Lloyd Bingham on the red carpet

Welcome everyone to the seventh episode of the translation & interpreting “red carpet” series, featuring remarkable guests of the industry who kindly accepted to share with us their views on some common points. After having Scheherezade Surià, Clara Guelbenzu, Valeria Aliperta and Marta Stelmaszak as special guests in the previous episodes, the red carpet guest of this week is the British translator, Lloyd Bingham. He’s very active in the translation community, so you’ll probably know him. Yet, let’s refresh our memory a little bit anyway…

Lloyd Bingham

Lloyd Bingham

Lloyd is a senior in-house translator working from French, German, Spanish and Dutch into English. In addition to translating, he co-manages a team of a dozen in-house translators at a translation company in the north-east of England. Outside of the nine-to-five, he tweets and blogs about language and translation as ‘lloydtranslates’, and meet up with colleagues at translation events, so he can engage with the translation community and keep up-to-date with developments.

A big thank you to Lloyd for kindly spending some of his five-to-nine free time answering these questions! 

When did you first become aware of your calling and what happened since then?

“Some have loved translation since they were in school; others found it much later in life. I started taking a liking to it at university when I did some voluntary translations for a community arts organisation in Toulouse and a national opera house in Cardiff. The first was a translation of the epilogue for a book containing postcards that local residents had designed under the topic Et pour toi c’est quoi l’art? [So what does art mean to you?] and I loved that my translation made that project accessible to English speakers. The second involved working with a dramaturg to translate a batch of 19th century German poems, with lots of word play and metaphors…certainly not the kind of work I see myself taking on in future, but it was great fun and taught me that translators need to read between the lines of their texts.”

Did you choose your specialisation or was your specialisation that chose you?

“I’d like to say the former but it’s probably the latter. Going into an in-house job with little experience, it was up to me to train myself to translate the kinds of texts that the company received. Fortunately I’ve taken a liking to marketing and business translation. I enjoy translating stylistic marketing texts and like to think that idiomatic writing in English comes rather naturally to me. It’s great to see your work in action too. I’ve seen my translations published regularly on the website of a certain Swedish furniture chain. Business has become one of my specialisations since it’s been a natural major source of work, and although Business English is the bane of many translators’ existence, I think it’s quite creative and clever in its metaphors.”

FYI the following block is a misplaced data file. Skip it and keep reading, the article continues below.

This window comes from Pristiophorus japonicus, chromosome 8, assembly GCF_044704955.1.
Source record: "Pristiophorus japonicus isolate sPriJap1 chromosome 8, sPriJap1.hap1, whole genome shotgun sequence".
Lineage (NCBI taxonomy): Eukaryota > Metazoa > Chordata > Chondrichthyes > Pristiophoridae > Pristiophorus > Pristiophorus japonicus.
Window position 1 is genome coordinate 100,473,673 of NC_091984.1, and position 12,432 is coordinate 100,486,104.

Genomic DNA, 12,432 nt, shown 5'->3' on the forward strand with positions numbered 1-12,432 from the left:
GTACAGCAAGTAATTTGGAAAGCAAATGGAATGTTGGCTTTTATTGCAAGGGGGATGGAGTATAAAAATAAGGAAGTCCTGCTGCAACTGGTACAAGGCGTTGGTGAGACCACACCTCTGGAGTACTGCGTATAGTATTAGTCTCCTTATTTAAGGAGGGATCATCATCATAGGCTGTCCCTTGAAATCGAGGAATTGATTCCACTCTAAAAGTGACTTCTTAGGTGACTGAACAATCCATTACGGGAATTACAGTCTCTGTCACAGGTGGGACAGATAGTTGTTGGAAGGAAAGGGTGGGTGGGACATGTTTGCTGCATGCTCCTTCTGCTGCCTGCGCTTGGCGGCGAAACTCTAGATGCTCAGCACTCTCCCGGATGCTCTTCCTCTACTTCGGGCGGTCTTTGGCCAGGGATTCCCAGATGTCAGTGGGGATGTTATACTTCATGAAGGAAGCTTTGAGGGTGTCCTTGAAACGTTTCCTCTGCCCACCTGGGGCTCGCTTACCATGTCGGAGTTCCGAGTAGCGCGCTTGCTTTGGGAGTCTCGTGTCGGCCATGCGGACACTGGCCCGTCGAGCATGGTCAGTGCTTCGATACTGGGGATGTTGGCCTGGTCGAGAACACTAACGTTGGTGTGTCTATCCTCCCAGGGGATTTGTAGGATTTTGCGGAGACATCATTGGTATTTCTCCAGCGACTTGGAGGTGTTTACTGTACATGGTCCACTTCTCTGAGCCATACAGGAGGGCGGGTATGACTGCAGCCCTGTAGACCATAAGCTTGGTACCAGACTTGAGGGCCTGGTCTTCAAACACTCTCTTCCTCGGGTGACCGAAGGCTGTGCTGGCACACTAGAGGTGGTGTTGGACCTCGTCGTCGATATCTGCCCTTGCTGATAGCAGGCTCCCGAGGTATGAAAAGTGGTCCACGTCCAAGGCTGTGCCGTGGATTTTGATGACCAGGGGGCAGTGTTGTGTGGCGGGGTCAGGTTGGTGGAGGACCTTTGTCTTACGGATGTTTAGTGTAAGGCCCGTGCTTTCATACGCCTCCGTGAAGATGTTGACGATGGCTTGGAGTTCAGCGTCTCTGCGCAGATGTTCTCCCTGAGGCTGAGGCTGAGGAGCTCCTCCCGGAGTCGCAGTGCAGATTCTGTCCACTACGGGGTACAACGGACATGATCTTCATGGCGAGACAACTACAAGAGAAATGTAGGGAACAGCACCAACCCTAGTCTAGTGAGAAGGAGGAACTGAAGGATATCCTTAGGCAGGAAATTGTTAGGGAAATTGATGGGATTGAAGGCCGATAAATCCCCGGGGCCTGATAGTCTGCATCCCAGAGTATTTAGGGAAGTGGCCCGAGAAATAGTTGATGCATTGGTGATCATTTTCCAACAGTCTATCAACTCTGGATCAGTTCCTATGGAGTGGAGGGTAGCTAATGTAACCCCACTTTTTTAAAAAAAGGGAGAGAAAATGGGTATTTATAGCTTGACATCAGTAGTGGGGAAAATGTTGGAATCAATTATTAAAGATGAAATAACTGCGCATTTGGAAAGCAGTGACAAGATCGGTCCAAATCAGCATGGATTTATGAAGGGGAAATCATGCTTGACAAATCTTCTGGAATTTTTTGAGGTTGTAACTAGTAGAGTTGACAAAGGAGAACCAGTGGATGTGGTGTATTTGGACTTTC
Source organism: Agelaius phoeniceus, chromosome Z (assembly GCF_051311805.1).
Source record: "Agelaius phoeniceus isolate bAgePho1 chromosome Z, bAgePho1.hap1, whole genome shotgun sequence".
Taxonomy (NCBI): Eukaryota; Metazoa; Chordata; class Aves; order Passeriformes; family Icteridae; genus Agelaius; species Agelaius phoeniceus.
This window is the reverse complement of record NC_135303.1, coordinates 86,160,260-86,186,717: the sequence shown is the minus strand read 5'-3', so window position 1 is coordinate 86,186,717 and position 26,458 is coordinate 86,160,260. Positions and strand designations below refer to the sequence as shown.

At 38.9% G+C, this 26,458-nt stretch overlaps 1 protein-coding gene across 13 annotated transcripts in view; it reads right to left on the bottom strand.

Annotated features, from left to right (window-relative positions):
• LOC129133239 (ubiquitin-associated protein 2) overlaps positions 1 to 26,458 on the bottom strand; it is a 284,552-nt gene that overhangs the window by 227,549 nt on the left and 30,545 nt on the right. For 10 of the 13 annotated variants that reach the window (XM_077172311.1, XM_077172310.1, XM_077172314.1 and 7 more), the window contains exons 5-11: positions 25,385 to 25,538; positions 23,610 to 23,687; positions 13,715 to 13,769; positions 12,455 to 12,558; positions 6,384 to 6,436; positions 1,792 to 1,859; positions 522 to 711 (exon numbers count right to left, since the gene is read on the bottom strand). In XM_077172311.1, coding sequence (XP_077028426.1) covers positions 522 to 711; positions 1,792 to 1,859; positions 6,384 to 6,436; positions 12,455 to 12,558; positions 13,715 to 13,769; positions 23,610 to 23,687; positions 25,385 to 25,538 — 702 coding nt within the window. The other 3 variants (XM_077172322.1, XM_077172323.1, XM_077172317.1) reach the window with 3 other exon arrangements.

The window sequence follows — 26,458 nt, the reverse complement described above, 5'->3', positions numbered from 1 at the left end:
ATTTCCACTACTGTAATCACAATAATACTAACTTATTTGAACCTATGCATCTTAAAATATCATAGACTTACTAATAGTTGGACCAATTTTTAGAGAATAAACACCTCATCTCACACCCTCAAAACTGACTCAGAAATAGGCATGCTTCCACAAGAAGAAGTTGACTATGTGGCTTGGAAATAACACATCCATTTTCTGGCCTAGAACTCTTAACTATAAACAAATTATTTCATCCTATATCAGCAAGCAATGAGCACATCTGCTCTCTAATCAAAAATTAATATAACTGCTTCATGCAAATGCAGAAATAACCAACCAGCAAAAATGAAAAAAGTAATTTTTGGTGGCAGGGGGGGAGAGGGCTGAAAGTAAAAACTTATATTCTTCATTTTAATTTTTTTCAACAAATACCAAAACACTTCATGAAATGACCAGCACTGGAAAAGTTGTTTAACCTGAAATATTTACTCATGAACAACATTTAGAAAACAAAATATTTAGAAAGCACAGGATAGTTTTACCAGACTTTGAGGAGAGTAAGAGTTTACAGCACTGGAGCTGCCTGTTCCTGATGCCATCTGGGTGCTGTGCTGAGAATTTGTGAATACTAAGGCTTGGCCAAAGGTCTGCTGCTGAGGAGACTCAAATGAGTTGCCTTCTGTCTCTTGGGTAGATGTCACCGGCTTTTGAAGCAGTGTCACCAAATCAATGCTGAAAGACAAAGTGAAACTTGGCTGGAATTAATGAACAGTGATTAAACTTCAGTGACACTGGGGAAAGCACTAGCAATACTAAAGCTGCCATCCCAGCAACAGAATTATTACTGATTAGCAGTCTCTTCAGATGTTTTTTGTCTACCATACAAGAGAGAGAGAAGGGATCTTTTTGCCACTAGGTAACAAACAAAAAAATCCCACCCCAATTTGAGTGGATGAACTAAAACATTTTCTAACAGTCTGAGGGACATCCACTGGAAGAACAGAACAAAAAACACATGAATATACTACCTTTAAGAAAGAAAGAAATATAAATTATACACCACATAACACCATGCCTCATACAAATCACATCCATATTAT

Why did you choose to work as an in-house translator rather than going freelance?

“By the time I finished my language degree, I felt it was time for me to move out of full–time education and try to break into the translation industry. I thought that it would be even trickier without a Master’s, but I’ve learned more being in-house than any translation course could have taught me. You teach yourself about the theories of translation, but crucially you also learn about the practicalities of the industry on the job. Working as an in-house translator puts you in a much better position to becoming a freelance translator in my view.”

Should anyone want to specialise in your field, would you recommend anything in particular? 

On-the-job experience has been the main way of specialising for me. The research that comes with translating helps you to build up your terminology base and get used to the style associated with your specialisms. This should of course be complemented by continuous professional development to help you expand your knowledge on your specialisms and potentially branch into new sub-specialisations.”

How significant are or have been social media and personal branding for your current position?

“I wouldn’t have come to know so many colleagues or have learned so much about the industry without social media. It’s frightening to think what life as a translator would have been like without it. Still, there are translators who are completely absent from social media and who are perfectly content to continue that way. But we’re all different.”

How did you make your name in the translation industry? Any dos and don’ts?

  • “Get on Facebook, get on Twitter, and get in touch with other translators.
  • Share your thoughts and ideas with them.
  • Listen to theirs and take them on board.
  • Join your local translation association and get involved with them.
  • But be humble and don’t overdo it.

Engaging in the translation community is a two-way process.”


If you’d like to know about Lloyd’s first company hunting experience and his three tips for translators and interpreters, you can read “How to find an in-house job?“, featuring also Clara Guelbenzu and  Merche García Lledó.

in house translators

Did you miss the latest episodes with Scheherezade SuriàClara GuelbenzuValeria Aliperta and Marta Stelmaszak on the red carpet? Just click on their name!

Don’t miss next episode of the translation & interpreting “red carpet” series  with Xosé Castro. Stay tuned!

As always, feel free to leave any comment. Have a great week everybody!

Alessandra 🙂

Tags: , ,

La legislación me obliga a molestarle con la obviedad de que esta web usa cookies. Más información ACEPTAR
Aviso de cookies
Privacy Policy